Transforming your assessment and feedback practice with the help of technology is a major change initiative requiring strong leadership, project management skills and the ability to engage stakeholders and manage that change. We have a number of resources that can help you plan and implement this type of project.
- Our changing assessment and feedback practice guide gives a brief overview of the topic and links to many other resources
- Our guide on electronic management of assessment in higher education: processes and systems will help with process improvement and system change
- Our project management guide covers everything you need to know about taking a structured approach to planning and organising your project with a comprehensive set of project management templates for you to use
- Our change management guide takes you through finding the right approach to change for your own organisational culture. We put particular emphasis on stakeholder engagement and on techniques such as appreciative inquiry which prove to be effective in changing assessment and feedback practice
- Our guidance on developing a project baseline will help you evaluate the impact of EMA projects
Approaches to change
Different institutions have approached organisational change to make better use of EMA in different ways. Here are a few examples linked to our case studies:
Strong central steer
Manchester Metropolitan University decided a radical rethink offered greater benefit than incremental change. The university reviewed all its policies, procedures and practice relating to assessment and created institution-wide standards supported by new and improved information systems.
Focus on process improvement
The University of Huddersfield recognised the clear benefits of EMA and undertook business improvement underpinned by the philosophy "If you can get a machine to do it, get a machine to do it." They stopped short of imposing e-marking on academics but strongly encouraged the practice not least by lightening the administrative workload of those who adopted the practice.
Keele University identified three recommended assessment and feedback processes to help make best use of their available technologies whilst allowing some variation to meet individual preferences.
Specific pedagogic stance
The University of Hertfordshire has agreed a set of assessment for learning principles that underpin curriculum design institution wide and applied a range of tools and technologies to support the approach.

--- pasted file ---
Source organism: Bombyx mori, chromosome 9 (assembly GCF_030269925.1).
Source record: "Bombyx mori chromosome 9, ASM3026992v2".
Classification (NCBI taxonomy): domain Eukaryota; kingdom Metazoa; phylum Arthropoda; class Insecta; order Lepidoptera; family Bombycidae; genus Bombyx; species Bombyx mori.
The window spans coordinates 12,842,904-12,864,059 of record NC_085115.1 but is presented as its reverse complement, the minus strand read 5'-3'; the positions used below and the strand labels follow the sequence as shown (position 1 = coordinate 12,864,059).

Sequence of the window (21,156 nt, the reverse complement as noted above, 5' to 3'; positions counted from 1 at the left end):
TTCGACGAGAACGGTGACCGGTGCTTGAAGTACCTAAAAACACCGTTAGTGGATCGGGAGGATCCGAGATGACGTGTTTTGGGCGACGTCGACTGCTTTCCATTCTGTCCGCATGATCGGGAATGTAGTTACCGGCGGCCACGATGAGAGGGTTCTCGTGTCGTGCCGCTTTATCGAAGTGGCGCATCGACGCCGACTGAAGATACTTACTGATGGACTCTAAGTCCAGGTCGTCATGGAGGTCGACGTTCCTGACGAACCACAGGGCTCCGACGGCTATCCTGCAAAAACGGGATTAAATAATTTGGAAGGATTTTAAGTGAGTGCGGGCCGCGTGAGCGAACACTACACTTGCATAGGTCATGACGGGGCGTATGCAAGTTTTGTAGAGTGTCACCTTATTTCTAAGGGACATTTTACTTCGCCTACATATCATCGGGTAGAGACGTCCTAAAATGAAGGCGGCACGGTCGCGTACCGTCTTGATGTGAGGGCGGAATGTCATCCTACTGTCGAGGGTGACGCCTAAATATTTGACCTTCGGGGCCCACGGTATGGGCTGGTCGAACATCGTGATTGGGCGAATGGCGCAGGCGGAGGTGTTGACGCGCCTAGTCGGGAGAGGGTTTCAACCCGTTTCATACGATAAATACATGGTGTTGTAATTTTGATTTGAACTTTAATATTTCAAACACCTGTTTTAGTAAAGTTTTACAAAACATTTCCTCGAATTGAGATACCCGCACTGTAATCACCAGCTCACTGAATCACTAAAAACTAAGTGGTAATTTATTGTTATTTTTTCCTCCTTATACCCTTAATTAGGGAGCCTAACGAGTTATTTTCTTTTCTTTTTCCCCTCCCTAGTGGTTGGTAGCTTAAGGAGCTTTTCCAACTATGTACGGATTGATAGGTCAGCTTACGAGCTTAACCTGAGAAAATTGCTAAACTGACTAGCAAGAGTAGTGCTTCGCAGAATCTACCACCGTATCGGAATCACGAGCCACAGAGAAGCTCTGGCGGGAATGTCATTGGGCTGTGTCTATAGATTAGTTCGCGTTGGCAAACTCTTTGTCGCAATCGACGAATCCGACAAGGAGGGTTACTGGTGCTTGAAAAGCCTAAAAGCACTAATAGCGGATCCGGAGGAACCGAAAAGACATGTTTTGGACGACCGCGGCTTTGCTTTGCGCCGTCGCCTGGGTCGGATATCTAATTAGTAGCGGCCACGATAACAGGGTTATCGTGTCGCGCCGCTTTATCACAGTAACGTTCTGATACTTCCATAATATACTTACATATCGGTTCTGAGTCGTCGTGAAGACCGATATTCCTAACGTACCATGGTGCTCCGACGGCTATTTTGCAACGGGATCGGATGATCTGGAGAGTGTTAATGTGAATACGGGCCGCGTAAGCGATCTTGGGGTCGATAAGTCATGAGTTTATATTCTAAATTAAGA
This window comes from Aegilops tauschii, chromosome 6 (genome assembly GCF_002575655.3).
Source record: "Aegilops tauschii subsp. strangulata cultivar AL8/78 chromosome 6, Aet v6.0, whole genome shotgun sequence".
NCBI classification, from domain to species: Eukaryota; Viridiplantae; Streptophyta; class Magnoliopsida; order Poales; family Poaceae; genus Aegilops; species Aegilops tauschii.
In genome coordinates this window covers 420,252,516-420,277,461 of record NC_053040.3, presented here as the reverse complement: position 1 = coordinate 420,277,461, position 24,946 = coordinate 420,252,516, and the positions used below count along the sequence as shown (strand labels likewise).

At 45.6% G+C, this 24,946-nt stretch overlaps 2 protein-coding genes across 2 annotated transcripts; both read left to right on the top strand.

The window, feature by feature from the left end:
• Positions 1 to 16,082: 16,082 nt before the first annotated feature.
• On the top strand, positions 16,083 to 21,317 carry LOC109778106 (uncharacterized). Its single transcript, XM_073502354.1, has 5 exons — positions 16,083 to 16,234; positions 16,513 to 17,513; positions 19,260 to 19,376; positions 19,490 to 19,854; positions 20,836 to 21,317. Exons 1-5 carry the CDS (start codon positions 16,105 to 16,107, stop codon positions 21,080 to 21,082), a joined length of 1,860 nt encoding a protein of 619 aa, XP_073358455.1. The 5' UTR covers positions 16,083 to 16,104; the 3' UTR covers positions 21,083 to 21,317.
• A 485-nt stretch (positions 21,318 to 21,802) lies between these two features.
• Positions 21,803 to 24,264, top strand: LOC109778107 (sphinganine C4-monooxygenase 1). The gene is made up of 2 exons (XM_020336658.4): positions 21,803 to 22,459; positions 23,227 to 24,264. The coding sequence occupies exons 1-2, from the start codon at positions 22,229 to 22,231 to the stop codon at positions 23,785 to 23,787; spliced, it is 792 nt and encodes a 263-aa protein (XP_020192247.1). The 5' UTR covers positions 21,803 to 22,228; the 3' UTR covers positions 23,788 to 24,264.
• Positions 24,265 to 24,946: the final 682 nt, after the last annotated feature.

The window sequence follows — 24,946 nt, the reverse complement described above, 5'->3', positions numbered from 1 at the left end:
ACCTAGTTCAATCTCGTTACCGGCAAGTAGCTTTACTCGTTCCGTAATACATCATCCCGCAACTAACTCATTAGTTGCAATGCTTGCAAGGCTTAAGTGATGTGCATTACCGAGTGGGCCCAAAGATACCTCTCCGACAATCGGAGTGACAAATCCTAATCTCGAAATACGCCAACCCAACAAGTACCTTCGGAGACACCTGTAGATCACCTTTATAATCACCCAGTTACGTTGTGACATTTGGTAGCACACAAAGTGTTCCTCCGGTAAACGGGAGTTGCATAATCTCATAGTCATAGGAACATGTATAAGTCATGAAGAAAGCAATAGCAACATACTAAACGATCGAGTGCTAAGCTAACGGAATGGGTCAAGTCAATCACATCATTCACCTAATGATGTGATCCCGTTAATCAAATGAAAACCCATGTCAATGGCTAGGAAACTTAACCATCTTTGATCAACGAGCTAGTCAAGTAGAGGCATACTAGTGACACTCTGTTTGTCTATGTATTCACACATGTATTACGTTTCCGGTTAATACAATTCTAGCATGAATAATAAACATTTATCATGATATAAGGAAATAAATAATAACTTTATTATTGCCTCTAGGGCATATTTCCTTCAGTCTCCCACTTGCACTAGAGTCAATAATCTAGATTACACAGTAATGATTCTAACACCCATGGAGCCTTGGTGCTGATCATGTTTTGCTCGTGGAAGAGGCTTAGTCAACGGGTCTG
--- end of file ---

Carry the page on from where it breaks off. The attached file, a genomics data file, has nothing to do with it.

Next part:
University College London Institute of Education wanted to improve learner longitudinal development. Deciding that engagement with feedback was central to meeting its goals they made policy and system changes in this area.
The University of Exeter developed a series of tools to ensure that its assessment practices help students develop employability skills.
Grass roots developments
Bath Spa and Winchester universities use a scheme where student fellows research ways of enhancing the student experience of assessment and feedback using technology. Working with staff they try out and evaluate new approaches and act as advocates for those that offer proven learning gains.
Queen's University Belfast uses an appreciative inquiry approach to help its academic schools identify what they do well in assessment and feedback and what needs to change. Central staff then provide support to implement the technology supported solutions that best meet their needs.
Not all of our users implement EMA organisation-wide. In this short podcast Bryony Olney from the University of Sheffield talks about how she organised an EMA pilot in her department. This case study is also available as a full text transcript.
Our EMA blog features a number of other case studies looking at various transformation aspects of the assessment and feedback lifecycle.
You can also read the following case studies which cover a range of areas around assessment:
- Embedding EMA - Queen's University Belfast
- Using technology to promote feedback dialogue - University of Dundee
- Viewpoints as a catalyst for change - Harper Adams and Cardiff Metropolitan universities.
Sheffield Hallam University is undertaking a university-wide change programme over three years to enhance the assessment experience for students, staff and the university as a whole. It has used the assessment and feedback lifecycle as part of an ‘Assessment Essentials’ resource to support staff through this process.